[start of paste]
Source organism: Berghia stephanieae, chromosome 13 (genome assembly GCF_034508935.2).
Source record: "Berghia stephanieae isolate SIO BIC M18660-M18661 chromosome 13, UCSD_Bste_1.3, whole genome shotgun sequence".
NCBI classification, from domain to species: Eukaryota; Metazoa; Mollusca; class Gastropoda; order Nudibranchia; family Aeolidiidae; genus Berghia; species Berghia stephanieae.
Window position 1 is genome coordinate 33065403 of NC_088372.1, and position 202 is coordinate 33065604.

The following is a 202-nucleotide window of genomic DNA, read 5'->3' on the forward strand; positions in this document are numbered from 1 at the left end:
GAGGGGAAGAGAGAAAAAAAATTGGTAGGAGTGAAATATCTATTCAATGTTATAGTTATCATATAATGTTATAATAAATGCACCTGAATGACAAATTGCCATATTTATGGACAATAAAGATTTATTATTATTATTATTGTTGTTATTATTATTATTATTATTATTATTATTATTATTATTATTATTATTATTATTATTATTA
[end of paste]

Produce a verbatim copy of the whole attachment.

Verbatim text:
Source organism: Berghia stephanieae, chromosome 13 (genome assembly GCF_034508935.2).
Source record: "Berghia stephanieae isolate SIO BIC M18660-M18661 chromosome 13, UCSD_Bste_1.3, whole genome shotgun sequence".
NCBI classification, from domain to species: Eukaryota; Metazoa; Mollusca; class Gastropoda; order Nudibranchia; family Aeolidiidae; genus Berghia; species Berghia stephanieae.
Window position 1 is genome coordinate 33065403 of NC_088372.1, and position 202 is coordinate 33065604.

The following is a 202-nucleotide window of genomic DNA, read 5'->3' on the forward strand; positions in this document are numbered from 1 at the left end:
GAGGGGAAGAGAGAAAAAAAATTGGTAGGAGTGAAATATCTATTCAATGTTATAGTTATCATATAATGTTATAATAAATGCACCTGAATGACAAATTGCCATATTTATGGACAATAAAGATTTATTATTATTATTATTGTTGTTATTATTATTATTATTATTATTATTATTATTATTATTATTATTATTATTATTATTATTA